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Government of Canada Opposes Further Harassment of Canadian Wheat Board.

Business Editors

OTTAWA--(BUSINESS WIRE)--Sept. 8, 2000

The Government of Canada is very disappointed by the announcement of yet another American trade action against Canadian farmers.

The North Dakota Wheat Commission announced that it intends next week to petition the U.S. government to initiate an investigation under U.S. Trade Act Section 301 against Canadian trade practices and the Canadian Wheat Board (CWB) in particular.

The Commission is seeking to have the U.S. government impose unwarranted barriers to Canada's market access to the U.S. Canada is making it clear it will hold the U.S. to its obligations under the WTO and NAFTA.

Canadian Wheat Board Minister Ralph Goodale, International Trade Minister Pierre Pettigrew and Agriculture and Agri-Food Minister Lyle Vanclief affirmed that the Canadian government will aggressively defend Canada's trade agreement rights. They condemned the plan calling it a counter-productive attempt to interfere with the flow of market-driven trade between Canada and the U.S.

"This opportunistic and groundless call for a trade action is clearly an attempt by the Commission to sling mud at the CWB," said Mr. Goodale. "It will fail, as eight others have failed in the past, because the CWB is not attempting to capture more market share by undercutting prices or dumping grain in the international market."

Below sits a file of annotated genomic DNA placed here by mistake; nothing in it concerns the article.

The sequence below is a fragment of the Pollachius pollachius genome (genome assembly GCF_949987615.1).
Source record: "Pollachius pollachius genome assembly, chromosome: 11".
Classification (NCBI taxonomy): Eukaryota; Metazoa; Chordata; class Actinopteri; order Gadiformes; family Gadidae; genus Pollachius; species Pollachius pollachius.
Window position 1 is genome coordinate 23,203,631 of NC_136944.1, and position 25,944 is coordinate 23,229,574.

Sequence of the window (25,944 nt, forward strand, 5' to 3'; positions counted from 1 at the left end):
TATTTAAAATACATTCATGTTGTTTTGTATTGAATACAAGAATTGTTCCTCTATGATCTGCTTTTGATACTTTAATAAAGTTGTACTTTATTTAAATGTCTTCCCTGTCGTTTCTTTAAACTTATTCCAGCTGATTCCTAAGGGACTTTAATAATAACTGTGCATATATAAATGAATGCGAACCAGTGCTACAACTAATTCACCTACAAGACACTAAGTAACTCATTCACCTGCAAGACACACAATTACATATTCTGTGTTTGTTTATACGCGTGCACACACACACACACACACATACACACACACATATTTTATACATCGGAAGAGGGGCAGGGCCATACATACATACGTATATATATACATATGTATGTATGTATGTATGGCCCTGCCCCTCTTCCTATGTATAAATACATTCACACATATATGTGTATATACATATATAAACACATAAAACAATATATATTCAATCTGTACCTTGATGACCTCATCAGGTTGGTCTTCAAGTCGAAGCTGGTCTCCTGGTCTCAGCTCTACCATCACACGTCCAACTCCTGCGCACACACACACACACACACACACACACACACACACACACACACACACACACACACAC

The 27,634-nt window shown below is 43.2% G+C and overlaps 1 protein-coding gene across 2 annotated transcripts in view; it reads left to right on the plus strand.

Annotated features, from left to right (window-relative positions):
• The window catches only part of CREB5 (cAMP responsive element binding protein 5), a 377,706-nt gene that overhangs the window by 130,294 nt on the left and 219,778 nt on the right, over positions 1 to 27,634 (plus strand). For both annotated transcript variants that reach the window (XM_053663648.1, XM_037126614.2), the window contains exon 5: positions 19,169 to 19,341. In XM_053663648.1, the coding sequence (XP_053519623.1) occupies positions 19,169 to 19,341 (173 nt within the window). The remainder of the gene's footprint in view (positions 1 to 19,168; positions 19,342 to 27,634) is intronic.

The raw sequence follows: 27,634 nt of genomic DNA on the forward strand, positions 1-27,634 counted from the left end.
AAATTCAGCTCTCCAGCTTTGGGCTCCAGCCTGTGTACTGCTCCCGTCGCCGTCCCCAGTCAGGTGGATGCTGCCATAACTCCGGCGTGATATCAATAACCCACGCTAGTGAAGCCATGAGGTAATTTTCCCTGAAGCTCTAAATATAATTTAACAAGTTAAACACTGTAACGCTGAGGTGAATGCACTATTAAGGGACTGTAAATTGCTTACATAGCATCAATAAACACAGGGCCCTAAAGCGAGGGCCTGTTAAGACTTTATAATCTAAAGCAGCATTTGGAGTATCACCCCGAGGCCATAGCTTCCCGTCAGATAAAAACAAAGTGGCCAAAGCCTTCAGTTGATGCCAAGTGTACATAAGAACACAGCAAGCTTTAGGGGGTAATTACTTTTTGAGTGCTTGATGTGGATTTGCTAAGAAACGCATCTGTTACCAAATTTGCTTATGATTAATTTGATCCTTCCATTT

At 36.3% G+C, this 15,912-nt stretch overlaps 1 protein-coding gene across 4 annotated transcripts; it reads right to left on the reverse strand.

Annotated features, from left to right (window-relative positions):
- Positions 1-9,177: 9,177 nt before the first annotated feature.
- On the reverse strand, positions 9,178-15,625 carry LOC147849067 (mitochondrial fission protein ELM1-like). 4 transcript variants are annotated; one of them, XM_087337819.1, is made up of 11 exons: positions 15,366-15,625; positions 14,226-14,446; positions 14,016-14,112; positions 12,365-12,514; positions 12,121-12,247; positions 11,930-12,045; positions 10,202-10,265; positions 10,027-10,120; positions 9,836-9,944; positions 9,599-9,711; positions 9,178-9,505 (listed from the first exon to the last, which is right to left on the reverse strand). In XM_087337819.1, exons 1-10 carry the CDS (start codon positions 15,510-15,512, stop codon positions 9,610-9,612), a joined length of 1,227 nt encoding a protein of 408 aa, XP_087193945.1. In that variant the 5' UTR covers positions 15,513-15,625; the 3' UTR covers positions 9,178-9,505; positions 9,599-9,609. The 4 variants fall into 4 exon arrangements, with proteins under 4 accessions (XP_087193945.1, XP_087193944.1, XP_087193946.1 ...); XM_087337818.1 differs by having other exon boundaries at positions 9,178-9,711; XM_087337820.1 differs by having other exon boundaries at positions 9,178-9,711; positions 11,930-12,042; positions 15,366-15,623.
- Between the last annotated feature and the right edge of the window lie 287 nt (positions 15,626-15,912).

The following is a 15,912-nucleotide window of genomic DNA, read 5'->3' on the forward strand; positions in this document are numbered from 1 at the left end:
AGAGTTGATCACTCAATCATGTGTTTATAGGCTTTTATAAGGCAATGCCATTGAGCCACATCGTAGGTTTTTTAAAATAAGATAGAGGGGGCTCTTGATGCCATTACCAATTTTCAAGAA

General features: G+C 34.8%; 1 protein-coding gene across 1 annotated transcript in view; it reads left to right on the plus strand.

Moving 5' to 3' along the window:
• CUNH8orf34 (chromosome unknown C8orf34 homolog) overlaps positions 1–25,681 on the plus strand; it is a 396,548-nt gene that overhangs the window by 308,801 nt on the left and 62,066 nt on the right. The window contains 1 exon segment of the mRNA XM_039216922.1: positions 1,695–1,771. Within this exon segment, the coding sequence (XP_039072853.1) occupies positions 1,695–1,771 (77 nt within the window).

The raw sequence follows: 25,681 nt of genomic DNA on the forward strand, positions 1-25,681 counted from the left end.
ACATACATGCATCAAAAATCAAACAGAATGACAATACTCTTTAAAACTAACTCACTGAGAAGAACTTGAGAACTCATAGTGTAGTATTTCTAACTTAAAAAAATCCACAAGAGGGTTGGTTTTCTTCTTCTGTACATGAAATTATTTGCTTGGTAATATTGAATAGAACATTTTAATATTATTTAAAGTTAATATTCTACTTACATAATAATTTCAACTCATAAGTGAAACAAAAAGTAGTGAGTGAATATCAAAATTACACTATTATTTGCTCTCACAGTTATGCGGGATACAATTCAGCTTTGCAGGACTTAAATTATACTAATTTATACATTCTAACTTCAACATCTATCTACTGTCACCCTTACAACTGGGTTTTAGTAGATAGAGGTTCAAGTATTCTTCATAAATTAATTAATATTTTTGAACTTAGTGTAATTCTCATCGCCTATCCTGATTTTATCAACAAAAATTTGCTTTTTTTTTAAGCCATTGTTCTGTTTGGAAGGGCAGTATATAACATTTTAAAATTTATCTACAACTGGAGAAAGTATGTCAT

"We are disappointed by the North Dakota Wheat Commission's attempts to discredit a trading agency that has been proven time and again to be operating above board and within international trading rules," said Minister Pettigrew. In a recent WTO Panel proceeding, the U.S. affirmed it would not act under Section 301 in a way that would be inconsistent with its WTO obligations."

"It is really hard to believe that some in North Dakota cannot see that trade actions, like those called for by the Commission, don't help anyone and, in fact, cause more harm than good by turning attention away from the real causes for low prices," said Mr. Vanclief. "We should be working together within the WTO negotiations on agriculture to solve the fundamental market access and subsidy problems, rather than blaming each other for current low prices."